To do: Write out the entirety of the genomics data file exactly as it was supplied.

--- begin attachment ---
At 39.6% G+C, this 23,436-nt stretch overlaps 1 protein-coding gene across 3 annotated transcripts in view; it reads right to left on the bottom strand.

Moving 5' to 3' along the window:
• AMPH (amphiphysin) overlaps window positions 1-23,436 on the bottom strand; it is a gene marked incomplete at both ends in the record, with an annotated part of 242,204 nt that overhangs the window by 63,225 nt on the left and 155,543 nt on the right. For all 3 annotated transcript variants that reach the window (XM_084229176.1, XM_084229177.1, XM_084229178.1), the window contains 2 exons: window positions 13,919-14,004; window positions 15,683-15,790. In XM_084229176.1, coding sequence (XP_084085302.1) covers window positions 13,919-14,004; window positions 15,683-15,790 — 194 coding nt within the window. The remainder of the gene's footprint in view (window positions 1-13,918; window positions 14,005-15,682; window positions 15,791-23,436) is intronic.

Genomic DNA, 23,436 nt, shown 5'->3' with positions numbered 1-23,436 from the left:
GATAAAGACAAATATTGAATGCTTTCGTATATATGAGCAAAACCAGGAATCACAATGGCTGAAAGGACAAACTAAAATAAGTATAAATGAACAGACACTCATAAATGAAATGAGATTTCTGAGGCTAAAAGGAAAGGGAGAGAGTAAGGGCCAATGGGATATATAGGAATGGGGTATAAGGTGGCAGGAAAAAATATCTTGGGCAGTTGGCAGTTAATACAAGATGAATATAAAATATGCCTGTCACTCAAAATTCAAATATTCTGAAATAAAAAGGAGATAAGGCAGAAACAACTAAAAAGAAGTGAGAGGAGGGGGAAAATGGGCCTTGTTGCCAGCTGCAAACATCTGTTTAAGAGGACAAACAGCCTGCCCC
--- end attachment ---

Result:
At 39.6% G+C, this 23,436-nt stretch overlaps 1 protein-coding gene across 3 annotated transcripts in view; it reads right to left on the bottom strand.

Moving 5' to 3' along the window:
• AMPH (amphiphysin) overlaps window positions 1-23,436 on the bottom strand; it is a gene marked incomplete at both ends in the record, with an annotated part of 242,204 nt that overhangs the window by 63,225 nt on the left and 155,543 nt on the right. For all 3 annotated transcript variants that reach the window (XM_084229176.1, XM_084229177.1, XM_084229178.1), the window contains 2 exons: window positions 13,919-14,004; window positions 15,683-15,790. In XM_084229176.1, coding sequence (XP_084085302.1) covers window positions 13,919-14,004; window positions 15,683-15,790 — 194 coding nt within the window. The remainder of the gene's footprint in view (window positions 1-13,918; window positions 14,005-15,682; window positions 15,791-23,436) is intronic.

Genomic DNA, 23,436 nt, shown 5'->3' with positions numbered 1-23,436 from the left:
GATAAAGACAAATATTGAATGCTTTCGTATATATGAGCAAAACCAGGAATCACAATGGCTGAAAGGACAAACTAAAATAAGTATAAATGAACAGACACTCATAAATGAAATGAGATTTCTGAGGCTAAAAGGAAAGGGAGAGAGTAAGGGCCAATGGGATATATAGGAATGGGGTATAAGGTGGCAGGAAAAAATATCTTGGGCAGTTGGCAGTTAATACAAGATGAATATAAAATATGCCTGTCACTCAAAATTCAAATATTCTGAAATAAAAAGGAGATAAGGCAGAAACAACTAAAAAGAAGTGAGAGGAGGGGGAAAATGGGCCTTGTTGCCAGCTGCAAACATCTGTTTAAGAGGACAAACAGCCTGCCCC